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Convicted spy Jonathan Pollard welcomed in Israel

Convicted spy Jonathan Pollard welcomed in Israel
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Israeli Prime Minister Benjamin NetanyahuBenjamin (Bibi) NetanyahuMORE welcomed the convicted spy Jonathan Pollard to Israel on Wednesday, bringing to an end a decades-long lobbying campaign by Jerusalem to have him brought to Israel.

Pollard, now 66, was a civilian intelligence analyst who was convicted of selling military secrets to Israel in the 1980s. He was first arrested in 1985 when he tried to gain asylum to Israel at its embassy in Washington and then sentenced to life behind bars in 1987. He was released in 2015 on parole. 

Israel had pressed the U.S. for decades to hand Pollard over and allow him to live in Israel, but its efforts were unsuccessful until November when the Justice Department announced that it would not renew the five-year travel ban that was part of Pollard’s parole.

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The decision was seen as a boost of Netanyahu by the Trump administration and could be a key talking point for the prime minister as he faces his fourth election in two years amid parliamentary disputes. 

Netanyahu welcomed Pollard and his wife on the tarmac Wednesday morning, offering a blessing to them both with a prayer of thanksgiving and granting the couple Israeli identity cards after they knelt down to kiss the ground.

“We are ecstatic to be home at last after 35 years and we thank the people and the Prime Minister of Israel for bringing us home. No one could be prouder of this country or this leader than we are,” Netanyahu’s office quoted Pollard as saying

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“We hope to become productive citizens as soon and as quickly as possible and to get on with our lives here. This is a wonderful country. It has a tremendous future. It is the future of the Jewish people and we’re not going anywhere.”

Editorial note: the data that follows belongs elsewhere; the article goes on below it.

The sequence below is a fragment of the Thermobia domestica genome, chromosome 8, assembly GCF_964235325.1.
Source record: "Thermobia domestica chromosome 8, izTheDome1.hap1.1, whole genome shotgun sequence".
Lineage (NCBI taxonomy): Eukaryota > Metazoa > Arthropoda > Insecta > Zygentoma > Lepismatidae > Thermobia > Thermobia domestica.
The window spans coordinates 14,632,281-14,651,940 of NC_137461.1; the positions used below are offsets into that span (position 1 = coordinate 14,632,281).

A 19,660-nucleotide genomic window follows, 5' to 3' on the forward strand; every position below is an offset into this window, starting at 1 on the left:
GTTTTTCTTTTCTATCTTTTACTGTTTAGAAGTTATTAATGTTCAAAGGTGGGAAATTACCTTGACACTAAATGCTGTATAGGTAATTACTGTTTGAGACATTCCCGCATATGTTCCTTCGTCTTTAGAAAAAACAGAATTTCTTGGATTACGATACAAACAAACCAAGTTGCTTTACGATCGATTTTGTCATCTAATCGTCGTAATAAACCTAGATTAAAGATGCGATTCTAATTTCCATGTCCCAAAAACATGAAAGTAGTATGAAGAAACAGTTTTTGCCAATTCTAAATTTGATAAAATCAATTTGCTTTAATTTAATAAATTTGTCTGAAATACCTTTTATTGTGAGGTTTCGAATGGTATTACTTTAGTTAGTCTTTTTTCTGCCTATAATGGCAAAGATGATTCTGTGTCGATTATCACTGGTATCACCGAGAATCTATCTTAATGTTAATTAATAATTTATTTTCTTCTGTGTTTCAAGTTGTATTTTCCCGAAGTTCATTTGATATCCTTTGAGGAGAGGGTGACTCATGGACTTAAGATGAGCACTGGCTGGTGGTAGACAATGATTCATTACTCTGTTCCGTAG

Pollard’s arrival was swiftly celebrated by politicians in Israel, with Israeli President Reuven Rivlin touting their trip “home.”

″There is no Israeli who didn’t feel excited this morning to see Pollard’s landing in Israel and the moment he kissed the country’s earth, which he had dreamed of for 35 years,” Israeli Transportation Minister Miri Regev, a close ally of Netanyahu, added on Twitter.

Not all Israelis praised Pollard's arrival in Israel, with Israel Waismel-Manor, a political science lecturer at the University of Haifa dismissing claims Pollard is a "Zionist hero" and saying he was "driven by ego and money."

"It would have been better if he had stayed in the US," he wrote.

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Besides acceding to Jerusalem’s long-standing request for Pollard’s freedom, Washington’s decision to release the spy could be a key boost to Netanyahu as he faces criticism on an array of issues heading into what are expected to be contentious elections.

Israel is heading into its fourth snap election in two years after the country’s parliament missed a Tuesday deadline to pass a budget.

Netanyahu will remain in office at least until a new government is formed after the March elections, but he will face intense scrutiny over an ongoing corruption trial against him and his response to the coronavirus pandemic, which sent Israel into another lockdown this month.

The prime minister is already expected to heavily campaign on recent deals establishing formal diplomatic relations between Israel and the United Arab Emirates, Bahrain, Sudan and Morocco. The pacts were brokered in part by the Trump administration and marked Israel’s first agreements with any Arab nation in decades.